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Rate, affinity and calcium dependence of nitric oxide synthase isoform binding to the primary physiological regulator calmodulin

Rate, affinity and calcium dependence of nitric oxide synthase isoform binding to the primary... Using interferometry‐based biosensors the binding and release of endothelial and neuronal nitric oxide synthase (eNOS and nNOS) from calmodulin (CaM) was measured. In both isoforms, binding to CaM is diffusion limited and within approximately three orders of magnitude of the Smoluchowski limit imposed by orientation‐independent collisions. This suggests that the orientation of CaM is facilitated by the charge arrays on the CaM‐binding site and the complementary surface on CaM. Protein kinase C phosphorylation of eNOS T495, adjacent to the CaM‐binding site, abolishes or greatly slows CaM binding. Kinases which increase the activity of eNOS did not stimulate the binding of CaM, which is already diffusion limited. The coupling of Ca2+ binding and CaM/NOS binding equilibria links the affinity of CaM for NOS to the Ca2+ dependence of CaM binding. Hence, changes in the Ca2+ sensitivity of CaM binding always imply changes in the NOS–CaM affinity. It is possible, however, that in some regimes binding and activation are not synonymous, so that Ca2+ sensitivity need not be tightly linked to CaM sensitivity of activation. This study is being extended using mutants to probe the roles of individual structural elements in binding and release. http://www.deepdyve.com/assets/images/DeepDyve-Logo-lg.png The Febs Journal Wiley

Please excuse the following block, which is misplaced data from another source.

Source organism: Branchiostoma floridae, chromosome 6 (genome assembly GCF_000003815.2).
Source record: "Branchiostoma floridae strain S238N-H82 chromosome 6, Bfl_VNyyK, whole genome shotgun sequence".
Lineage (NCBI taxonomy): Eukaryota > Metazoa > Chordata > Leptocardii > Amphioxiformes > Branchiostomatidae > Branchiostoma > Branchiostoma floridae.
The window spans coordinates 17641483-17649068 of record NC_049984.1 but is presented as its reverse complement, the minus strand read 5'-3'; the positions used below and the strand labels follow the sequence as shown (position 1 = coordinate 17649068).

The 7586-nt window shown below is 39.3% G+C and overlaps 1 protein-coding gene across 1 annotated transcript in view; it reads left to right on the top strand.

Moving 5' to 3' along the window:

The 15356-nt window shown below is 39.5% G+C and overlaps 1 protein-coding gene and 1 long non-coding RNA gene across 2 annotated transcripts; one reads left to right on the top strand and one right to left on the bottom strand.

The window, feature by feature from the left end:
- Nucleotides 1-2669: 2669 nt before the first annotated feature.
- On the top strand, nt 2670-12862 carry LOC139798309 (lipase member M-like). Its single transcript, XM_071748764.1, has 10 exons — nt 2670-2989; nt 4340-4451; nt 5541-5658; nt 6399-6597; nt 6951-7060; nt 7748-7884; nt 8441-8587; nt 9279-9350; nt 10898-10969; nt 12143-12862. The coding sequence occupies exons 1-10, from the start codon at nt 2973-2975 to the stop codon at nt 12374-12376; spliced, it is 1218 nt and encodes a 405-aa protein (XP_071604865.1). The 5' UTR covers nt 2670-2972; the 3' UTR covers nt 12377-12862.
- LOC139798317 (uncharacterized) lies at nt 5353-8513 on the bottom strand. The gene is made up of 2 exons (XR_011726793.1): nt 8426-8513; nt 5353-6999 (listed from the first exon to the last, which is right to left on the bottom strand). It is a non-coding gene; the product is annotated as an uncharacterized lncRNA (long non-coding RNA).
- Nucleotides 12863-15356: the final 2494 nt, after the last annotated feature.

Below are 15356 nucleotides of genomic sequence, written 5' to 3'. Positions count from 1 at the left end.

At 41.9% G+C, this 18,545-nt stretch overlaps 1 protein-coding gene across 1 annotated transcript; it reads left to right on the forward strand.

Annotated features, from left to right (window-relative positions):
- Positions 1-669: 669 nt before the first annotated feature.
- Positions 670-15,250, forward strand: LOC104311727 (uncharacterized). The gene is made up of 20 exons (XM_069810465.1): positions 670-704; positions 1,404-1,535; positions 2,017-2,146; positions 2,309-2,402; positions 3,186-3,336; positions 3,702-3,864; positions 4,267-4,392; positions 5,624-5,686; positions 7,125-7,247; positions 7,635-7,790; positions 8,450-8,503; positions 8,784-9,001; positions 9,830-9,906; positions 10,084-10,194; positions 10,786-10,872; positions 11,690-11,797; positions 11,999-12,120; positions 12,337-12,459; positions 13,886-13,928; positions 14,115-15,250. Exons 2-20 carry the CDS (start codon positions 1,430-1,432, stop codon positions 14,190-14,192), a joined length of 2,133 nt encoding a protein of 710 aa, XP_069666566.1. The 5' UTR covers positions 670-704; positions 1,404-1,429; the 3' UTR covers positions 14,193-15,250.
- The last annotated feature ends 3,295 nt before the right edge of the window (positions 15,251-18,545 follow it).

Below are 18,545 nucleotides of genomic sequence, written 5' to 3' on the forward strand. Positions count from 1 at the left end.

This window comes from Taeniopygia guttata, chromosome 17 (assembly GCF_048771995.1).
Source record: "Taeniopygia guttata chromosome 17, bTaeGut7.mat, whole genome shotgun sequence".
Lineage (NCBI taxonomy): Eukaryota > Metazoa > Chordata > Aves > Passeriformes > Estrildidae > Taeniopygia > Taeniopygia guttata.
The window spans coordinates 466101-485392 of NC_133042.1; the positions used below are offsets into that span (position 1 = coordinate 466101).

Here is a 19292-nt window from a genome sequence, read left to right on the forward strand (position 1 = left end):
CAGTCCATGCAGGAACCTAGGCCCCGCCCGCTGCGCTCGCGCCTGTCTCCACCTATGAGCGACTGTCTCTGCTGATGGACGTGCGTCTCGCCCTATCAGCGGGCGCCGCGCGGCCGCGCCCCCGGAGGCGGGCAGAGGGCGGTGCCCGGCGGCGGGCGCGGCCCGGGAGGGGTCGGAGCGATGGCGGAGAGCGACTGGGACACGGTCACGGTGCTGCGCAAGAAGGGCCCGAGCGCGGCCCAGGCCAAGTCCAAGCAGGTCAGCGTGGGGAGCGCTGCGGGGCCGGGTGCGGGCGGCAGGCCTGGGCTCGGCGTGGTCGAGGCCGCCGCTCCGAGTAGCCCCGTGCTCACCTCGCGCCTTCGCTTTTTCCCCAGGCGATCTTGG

Rate, affinity and calcium dependence of nitric oxide synthase isoform binding to the primary physiological regulator calmodulin

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References (41)

Publisher
Wiley
Copyright
Copyright © 2011 Wiley Subscription Services, Inc., A Wiley Company
ISSN
1742-464X
eISSN
1742-4658
DOI
10.1111/j.1742-4658.2011.08395.x
pmid
22004458
Publisher site
See Article on Publisher Site

Abstract

Using interferometry‐based biosensors the binding and release of endothelial and neuronal nitric oxide synthase (eNOS and nNOS) from calmodulin (CaM) was measured. In both isoforms, binding to CaM is diffusion limited and within approximately three orders of magnitude of the Smoluchowski limit imposed by orientation‐independent collisions. This suggests that the orientation of CaM is facilitated by the charge arrays on the CaM‐binding site and the complementary surface on CaM. Protein kinase C phosphorylation of eNOS T495, adjacent to the CaM‐binding site, abolishes or greatly slows CaM binding. Kinases which increase the activity of eNOS did not stimulate the binding of CaM, which is already diffusion limited. The coupling of Ca2+ binding and CaM/NOS binding equilibria links the affinity of CaM for NOS to the Ca2+ dependence of CaM binding. Hence, changes in the Ca2+ sensitivity of CaM binding always imply changes in the NOS–CaM affinity. It is possible, however, that in some regimes binding and activation are not synonymous, so that Ca2+ sensitivity need not be tightly linked to CaM sensitivity of activation. This study is being extended using mutants to probe the roles of individual structural elements in binding and release.

Journal

The Febs JournalWiley

Published: Dec 1, 2011

Keywords: ; ; ; ;

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